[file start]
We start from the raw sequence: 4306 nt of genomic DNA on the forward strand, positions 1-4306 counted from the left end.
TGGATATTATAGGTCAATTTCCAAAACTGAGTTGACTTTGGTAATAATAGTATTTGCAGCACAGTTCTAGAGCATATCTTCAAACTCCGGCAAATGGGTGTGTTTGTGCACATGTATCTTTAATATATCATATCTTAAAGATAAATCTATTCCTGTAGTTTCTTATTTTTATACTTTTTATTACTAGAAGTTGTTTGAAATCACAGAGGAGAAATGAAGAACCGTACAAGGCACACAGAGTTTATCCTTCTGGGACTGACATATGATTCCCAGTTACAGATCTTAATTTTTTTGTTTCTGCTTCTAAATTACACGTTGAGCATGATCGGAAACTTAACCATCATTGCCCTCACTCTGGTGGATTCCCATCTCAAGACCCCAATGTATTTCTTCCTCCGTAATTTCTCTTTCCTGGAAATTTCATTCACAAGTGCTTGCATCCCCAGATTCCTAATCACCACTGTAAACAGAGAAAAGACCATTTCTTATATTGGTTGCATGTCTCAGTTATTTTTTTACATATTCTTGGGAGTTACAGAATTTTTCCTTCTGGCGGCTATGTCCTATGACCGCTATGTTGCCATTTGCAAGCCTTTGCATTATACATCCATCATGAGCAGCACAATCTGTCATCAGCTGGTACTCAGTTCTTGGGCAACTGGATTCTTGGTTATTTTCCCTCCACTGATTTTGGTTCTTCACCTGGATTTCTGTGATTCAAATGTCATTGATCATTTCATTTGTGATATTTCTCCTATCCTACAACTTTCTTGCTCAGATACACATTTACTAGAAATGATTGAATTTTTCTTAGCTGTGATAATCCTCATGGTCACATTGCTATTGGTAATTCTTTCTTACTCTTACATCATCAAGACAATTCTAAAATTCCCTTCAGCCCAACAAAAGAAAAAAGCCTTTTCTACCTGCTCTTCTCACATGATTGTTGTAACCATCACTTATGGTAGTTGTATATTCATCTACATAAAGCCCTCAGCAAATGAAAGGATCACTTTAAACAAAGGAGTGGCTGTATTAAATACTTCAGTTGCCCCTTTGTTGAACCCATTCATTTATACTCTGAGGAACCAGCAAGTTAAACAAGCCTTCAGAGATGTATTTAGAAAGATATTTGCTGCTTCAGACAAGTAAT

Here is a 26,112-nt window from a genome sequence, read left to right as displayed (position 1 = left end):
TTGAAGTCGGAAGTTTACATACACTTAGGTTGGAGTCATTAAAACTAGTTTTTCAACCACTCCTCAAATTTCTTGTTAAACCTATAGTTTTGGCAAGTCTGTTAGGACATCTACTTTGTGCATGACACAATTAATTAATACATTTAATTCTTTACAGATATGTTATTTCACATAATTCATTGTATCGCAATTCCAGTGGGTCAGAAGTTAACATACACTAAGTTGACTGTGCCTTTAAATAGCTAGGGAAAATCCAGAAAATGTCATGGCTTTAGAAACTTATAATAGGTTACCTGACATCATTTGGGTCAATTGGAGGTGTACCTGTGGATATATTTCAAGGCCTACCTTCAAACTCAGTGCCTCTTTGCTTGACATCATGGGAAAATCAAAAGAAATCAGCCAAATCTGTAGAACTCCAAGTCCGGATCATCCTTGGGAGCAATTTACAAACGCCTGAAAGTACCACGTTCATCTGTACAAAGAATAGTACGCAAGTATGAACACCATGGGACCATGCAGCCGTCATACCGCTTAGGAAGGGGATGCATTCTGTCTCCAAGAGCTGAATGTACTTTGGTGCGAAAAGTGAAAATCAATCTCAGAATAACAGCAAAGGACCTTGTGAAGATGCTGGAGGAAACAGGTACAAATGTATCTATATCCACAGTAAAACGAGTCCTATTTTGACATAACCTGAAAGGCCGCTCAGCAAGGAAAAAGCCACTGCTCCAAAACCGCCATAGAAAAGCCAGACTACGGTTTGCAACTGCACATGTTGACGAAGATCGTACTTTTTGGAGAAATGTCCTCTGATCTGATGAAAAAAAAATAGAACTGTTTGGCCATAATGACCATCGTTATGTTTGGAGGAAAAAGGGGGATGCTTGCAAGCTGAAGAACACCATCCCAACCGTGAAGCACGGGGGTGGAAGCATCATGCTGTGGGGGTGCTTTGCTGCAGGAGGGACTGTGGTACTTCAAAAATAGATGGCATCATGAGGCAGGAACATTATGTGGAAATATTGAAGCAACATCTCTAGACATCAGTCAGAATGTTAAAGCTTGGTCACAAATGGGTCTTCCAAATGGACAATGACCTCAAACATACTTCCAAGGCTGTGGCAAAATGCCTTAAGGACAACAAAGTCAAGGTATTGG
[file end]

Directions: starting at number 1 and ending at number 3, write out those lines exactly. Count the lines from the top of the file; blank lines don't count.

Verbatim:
We start from the raw sequence: 4306 nt of genomic DNA on the forward strand, positions 1-4306 counted from the left end.
TGGATATTATAGGTCAATTTCCAAAACTGAGTTGACTTTGGTAATAATAGTATTTGCAGCACAGTTCTAGAGCATATCTTCAAACTCCGGCAAATGGGTGTGTTTGTGCACATGTATCTTTAATATATCATATCTTAAAGATAAATCTATTCCTGTAGTTTCTTATTTTTATACTTTTTATTACTAGAAGTTGTTTGAAATCACAGAGGAGAAATGAAGAACCGTACAAGGCACACAGAGTTTATCCTTCTGGGACTGACATATGATTCCCAGTTACAGATCTTAATTTTTTTGTTTCTGCTTCTAAATTACACGTTGAGCATGATCGGAAACTTAACCATCATTGCCCTCACTCTGGTGGATTCCCATCTCAAGACCCCAATGTATTTCTTCCTCCGTAATTTCTCTTTCCTGGAAATTTCATTCACAAGTGCTTGCATCCCCAGATTCCTAATCACCACTGTAAACAGAGAAAAGACCATTTCTTATATTGGTTGCATGTCTCAGTTATTTTTTTACATATTCTTGGGAGTTACAGAATTTTTCCTTCTGGCGGCTATGTCCTATGACCGCTATGTTGCCATTTGCAAGCCTTTGCATTATACATCCATCATGAGCAGCACAATCTGTCATCAGCTGGTACTCAGTTCTTGGGCAACTGGATTCTTGGTTATTTTCCCTCCACTGATTTTGGTTCTTCACCTGGATTTCTGTGATTCAAATGTCATTGATCATTTCATTTGTGATATTTCTCCTATCCTACAACTTTCTTGCTCAGATACACATTTACTAGAAATGATTGAATTTTTCTTAGCTGTGATAATCCTCATGGTCACATTGCTATTGGTAATTCTTTCTTACTCTTACATCATCAAGACAATTCTAAAATTCCCTTCAGCCCAACAAAAGAAAAAAGCCTTTTCTACCTGCTCTTCTCACATGATTGTTGTAACCATCACTTATGGTAGTTGTATATTCATCTACATAAAGCCCTCAGCAAATGAAAGGATCACTTTAAACAAAGGAGTGGCTGTATTAAATACTTCAGTTGCCCCTTTGTTGAACCCATTCATTTATACTCTGAGGAACCAGCAAGTTAAACAAGCCTTCAGAGATGTATTTAGAAAGATATTTGCTGCTTCAGACAAGTAAT

Here is a 26,112-nt window from a genome sequence, read left to right as displayed (position 1 = left end):